“She also claimed that this was done with your brother’s consent…”

Come on! Is it reasonable to believe the [personal support workers] went to the nurses and asked them to phone my brother to see if it was okay for them to put a chair under the footrest of my mother’s recliner when they wanted to? At least [the investigator] had the grace to use the word “claimed,” because this is clearly also a lie. Furthermore, even it were true, is it okay to abuse someone by physically restraining them because someone gave you permission to do so? Would it be acceptable, for example, for a teacher to tie a student to a chair if the student’s parents had given her permission to do so? Of course not! Because it’s not okay to tie children to chairs, period.

“Finally, she said that the call bell was always available to your mother so that she could call the personnel if she wanted to get up.”

My jaw literally dropped when I read this. I had to read it over several times to believe what I was reading. My mother had dementia. She didn’t know what a “call bell” was, let alone that pulling one would summon help. This is just so far out of the realm of possibility that it is incomprehensible to me that anyone who has ever dealt with people living with dementia at the stage my mother was would say something as inane as “she could have used the call bell.” This is utter nonsense. Plus, look at the pictures I provided. Do you see a call bell? No. You may be able to see a cord that is attached to my mother’s shirt with a safety pin that is attached to an alarm in the wall so an alarm rings in the unlikely event that my mother would be able to make her way to her feet (which she would not because she was trapped in the recliner). And even if she did know what a call bell was and what its purpose was and even if she were able to assess when she needed help, my mother would have had to reach behind her, over her head, behind her shoulder and way to the back in a very awkward way to pull said call bell. Or, she would have had to understand that she needed to reel in the extra “ribbon” to ring the bell. She wasn’t capable of doing any of those things at that stage of the disease, which you can hear for yourself if you listen to the audio at the link I provided in my complaint.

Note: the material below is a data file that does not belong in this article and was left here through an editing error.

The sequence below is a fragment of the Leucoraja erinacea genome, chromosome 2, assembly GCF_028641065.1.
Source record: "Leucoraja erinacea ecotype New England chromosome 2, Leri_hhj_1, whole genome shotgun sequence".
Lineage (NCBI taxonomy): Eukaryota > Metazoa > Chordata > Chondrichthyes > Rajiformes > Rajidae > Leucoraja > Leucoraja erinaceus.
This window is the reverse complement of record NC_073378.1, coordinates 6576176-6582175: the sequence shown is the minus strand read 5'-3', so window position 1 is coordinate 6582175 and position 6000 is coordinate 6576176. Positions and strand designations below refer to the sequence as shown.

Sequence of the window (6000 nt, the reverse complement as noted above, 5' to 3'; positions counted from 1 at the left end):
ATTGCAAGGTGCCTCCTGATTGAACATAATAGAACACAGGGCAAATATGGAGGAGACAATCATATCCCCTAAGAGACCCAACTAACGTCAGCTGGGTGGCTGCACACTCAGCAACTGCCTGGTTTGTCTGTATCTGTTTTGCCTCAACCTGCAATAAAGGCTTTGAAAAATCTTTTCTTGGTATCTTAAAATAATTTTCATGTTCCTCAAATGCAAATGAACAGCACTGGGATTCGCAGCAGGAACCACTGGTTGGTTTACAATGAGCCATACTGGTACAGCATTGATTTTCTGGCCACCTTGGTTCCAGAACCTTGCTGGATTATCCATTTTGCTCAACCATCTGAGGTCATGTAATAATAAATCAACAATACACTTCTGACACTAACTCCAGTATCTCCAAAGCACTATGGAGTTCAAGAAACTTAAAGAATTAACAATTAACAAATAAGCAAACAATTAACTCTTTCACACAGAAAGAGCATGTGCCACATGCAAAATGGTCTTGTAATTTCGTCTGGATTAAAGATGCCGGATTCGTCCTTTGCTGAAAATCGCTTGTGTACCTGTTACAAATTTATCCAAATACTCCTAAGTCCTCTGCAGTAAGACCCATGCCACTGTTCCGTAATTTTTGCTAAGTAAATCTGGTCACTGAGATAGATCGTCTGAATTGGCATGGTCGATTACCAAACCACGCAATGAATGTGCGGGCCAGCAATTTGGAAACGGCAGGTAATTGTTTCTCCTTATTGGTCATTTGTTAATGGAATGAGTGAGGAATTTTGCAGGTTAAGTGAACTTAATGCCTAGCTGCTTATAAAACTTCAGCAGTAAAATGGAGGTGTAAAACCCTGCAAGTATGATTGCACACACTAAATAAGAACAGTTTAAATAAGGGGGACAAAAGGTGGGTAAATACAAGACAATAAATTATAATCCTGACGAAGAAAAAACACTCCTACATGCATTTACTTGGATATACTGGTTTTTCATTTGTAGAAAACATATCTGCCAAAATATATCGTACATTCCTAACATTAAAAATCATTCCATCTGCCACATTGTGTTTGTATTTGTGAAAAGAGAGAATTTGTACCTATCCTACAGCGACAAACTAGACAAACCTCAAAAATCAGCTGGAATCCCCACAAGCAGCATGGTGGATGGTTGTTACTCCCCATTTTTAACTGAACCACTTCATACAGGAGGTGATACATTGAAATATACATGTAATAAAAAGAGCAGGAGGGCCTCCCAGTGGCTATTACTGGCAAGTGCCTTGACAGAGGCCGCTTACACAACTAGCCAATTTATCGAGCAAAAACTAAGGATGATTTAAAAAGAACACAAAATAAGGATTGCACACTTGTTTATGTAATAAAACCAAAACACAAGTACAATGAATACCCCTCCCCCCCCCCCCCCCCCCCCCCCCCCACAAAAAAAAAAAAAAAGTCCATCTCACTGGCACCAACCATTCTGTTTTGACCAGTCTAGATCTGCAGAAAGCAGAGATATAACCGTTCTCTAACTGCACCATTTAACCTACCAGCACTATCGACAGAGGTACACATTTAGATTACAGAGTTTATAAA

The fact that [XXX] said my mother could have used the call bell is incredible. Either [XXX] has very little understanding of dementia or she was desperate to use any excuse, no matter how implausible, to exonerate herself and avoid taking responsibility for the abuse my mother was subjected to. The fact that [the investigator] actually accepted what [XXX] said as the truth is equally unbelievable. It is unconscionable that people like my mother are being neglected and abused by nurses like [XXX] while your organization turns a blind eye to the ill treatment.

Furthermore, my complaint was about the ways in my mother was physically restrained every day for almost four years. The chairs being placed under the footrest comprised one example among many. Despite the evidence I provided, [the investigator] seems to have completely missed the fact that my complaint was that [XXX] “allowed staff to physically restrain my mother using reclining chairs, wheelchairs, tables, alarms, and other means.” She was trapped/restrained in other recliners (without chairs under the footrests) every day as I showed in the pictures I provided.

Such physical restraints are prohibited by Article 118.1 of the Law on Health Services and Social Services in Québec which says that such measures are not common practice, but only used exceptionally, after having assessed all other restrictive solutions. The resident’s situation must be carefully studied with due consideration for his physical and psychological state to determine the most appropriate intervention.

As of March 1, 2021, I have not received an answer to my letter to the Quebec Order of Nurses’ Review Committee. Based on my experience of elder care in Quebec and Canada, I’m not hopeful.

Still, one must #FightTheGoodFight

hidden restraints: hidden abuse

20 questions to ask yourself about “wandering”

2013, Advocacy, Antipsychotic drugs, Toward better care

25 pics that prove my mom was neglected and abused in long-term care

My mom was a go-getter, she loved to be on the move. Even when she had been living with advancing Alzheimer disease for several years, she told me clearly and directly that she wanted to “keep going.” That was her way. She didn’t want to be sitting and sleeping and missing out on living.

Sadly, Mom didn’t get to live the life she wanted in the end.

When she was moved into a Dementia Jail (aka “nursing home” or “long-term care facility”) in November 2012, her “get up and go” behaviour and her feistiness were challenging for the staff. Instead of finding ways to make the most of her energy, the medical personnel in charge of her care inappropriately prescribed increasing amounts of antipsychotic drugs to chemically restrain her. The drugs caused her to become unsteady on her feet and she started to fall. Instead of reducing the drugs to prevent the falls, they physically restrained her.